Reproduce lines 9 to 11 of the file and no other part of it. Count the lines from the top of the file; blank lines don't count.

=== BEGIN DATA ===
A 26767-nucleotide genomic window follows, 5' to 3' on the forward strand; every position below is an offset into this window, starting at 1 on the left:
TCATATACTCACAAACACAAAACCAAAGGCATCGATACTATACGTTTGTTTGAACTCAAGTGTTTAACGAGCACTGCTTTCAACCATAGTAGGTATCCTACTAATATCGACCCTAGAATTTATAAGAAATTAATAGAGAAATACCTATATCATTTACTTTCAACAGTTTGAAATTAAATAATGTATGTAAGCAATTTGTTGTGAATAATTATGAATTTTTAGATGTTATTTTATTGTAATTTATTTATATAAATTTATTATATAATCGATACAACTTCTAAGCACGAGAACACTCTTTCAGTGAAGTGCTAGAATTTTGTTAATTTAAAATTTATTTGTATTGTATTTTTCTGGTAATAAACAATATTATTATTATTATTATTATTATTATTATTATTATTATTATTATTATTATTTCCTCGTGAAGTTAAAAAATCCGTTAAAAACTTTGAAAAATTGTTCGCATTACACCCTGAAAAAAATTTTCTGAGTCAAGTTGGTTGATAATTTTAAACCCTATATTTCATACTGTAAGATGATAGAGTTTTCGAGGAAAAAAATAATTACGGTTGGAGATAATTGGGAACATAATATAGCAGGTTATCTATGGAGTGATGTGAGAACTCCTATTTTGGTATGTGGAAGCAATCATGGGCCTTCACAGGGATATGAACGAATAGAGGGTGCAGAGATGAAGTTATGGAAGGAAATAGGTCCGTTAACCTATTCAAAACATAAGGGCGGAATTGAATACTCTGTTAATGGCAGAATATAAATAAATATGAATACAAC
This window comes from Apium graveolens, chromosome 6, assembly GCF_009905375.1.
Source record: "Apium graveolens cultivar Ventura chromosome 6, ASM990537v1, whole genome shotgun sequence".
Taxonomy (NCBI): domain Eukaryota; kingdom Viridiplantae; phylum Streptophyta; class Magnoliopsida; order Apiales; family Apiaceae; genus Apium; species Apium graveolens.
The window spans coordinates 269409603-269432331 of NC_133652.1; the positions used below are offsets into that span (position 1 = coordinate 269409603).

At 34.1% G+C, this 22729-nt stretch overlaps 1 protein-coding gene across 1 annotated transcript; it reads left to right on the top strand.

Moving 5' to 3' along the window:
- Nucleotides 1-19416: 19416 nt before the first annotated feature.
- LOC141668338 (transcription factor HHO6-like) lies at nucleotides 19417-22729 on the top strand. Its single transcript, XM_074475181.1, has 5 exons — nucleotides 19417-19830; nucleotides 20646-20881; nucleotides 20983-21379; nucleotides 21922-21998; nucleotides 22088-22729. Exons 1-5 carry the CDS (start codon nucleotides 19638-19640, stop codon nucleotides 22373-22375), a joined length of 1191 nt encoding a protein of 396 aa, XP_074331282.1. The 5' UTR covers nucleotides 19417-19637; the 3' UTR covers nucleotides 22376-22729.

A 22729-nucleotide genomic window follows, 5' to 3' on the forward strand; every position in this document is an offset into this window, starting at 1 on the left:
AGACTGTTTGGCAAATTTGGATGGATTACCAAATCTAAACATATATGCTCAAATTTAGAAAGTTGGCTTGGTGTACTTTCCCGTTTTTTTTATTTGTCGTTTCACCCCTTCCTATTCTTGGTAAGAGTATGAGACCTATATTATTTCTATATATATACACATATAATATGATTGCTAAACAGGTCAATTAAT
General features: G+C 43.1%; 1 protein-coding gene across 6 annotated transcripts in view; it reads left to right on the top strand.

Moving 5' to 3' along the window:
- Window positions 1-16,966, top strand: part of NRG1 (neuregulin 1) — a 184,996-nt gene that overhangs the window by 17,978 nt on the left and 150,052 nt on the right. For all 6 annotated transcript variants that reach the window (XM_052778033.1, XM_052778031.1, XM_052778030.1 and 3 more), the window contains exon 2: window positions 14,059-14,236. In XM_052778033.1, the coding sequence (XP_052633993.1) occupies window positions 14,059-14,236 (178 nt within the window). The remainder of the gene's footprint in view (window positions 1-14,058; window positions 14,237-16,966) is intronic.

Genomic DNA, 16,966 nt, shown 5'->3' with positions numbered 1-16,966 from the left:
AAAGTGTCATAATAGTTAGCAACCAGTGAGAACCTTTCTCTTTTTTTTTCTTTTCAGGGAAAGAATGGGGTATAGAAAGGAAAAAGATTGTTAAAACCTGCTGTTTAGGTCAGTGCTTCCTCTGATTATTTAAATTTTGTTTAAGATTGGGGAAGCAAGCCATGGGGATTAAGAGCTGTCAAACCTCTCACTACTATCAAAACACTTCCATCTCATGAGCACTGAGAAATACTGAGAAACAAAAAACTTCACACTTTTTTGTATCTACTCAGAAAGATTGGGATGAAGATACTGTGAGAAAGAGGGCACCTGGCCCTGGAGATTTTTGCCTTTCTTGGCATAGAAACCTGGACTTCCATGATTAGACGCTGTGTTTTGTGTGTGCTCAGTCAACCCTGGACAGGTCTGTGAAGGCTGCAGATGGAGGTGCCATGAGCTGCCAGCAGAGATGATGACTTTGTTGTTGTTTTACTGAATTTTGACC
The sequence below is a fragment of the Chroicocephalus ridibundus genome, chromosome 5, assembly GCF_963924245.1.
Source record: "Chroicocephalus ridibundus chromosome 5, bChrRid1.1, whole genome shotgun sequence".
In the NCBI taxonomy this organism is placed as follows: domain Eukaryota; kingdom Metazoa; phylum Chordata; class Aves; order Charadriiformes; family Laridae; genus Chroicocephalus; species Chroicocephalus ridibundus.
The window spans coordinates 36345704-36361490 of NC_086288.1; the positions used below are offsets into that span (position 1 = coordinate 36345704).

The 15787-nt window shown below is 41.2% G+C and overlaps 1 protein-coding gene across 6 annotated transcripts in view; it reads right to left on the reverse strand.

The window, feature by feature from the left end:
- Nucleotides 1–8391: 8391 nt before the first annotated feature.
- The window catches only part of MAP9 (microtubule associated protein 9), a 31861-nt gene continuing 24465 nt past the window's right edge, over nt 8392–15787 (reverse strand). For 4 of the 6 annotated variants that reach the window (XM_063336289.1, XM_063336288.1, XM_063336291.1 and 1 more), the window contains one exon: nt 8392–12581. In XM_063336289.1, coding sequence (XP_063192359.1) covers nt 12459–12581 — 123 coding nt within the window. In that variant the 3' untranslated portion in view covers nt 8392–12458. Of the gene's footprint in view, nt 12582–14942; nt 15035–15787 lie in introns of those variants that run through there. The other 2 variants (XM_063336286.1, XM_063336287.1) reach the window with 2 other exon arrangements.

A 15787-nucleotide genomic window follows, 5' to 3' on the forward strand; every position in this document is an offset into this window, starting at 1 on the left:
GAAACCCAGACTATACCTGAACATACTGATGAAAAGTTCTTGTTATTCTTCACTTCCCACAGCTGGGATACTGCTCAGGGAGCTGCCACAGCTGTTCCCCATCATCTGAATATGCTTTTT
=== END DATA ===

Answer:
- Nucleotides 1-19416: 19416 nt before the first annotated feature.
- LOC141668338 (transcription factor HHO6-like) lies at nucleotides 19417-22729 on the top strand. Its single transcript, XM_074475181.1, has 5 exons — nucleotides 19417-19830; nucleotides 20646-20881; nucleotides 20983-21379; nucleotides 21922-21998; nucleotides 22088-22729. Exons 1-5 carry the CDS (start codon nucleotides 19638-19640, stop codon nucleotides 22373-22375), a joined length of 1191 nt encoding a protein of 396 aa, XP_074331282.1. The 5' UTR covers nucleotides 19417-19637; the 3' UTR covers nucleotides 22376-22729.

A 22729-nucleotide genomic window follows, 5' to 3' on the forward strand; every position in this document is an offset into this window, starting at 1 on the left: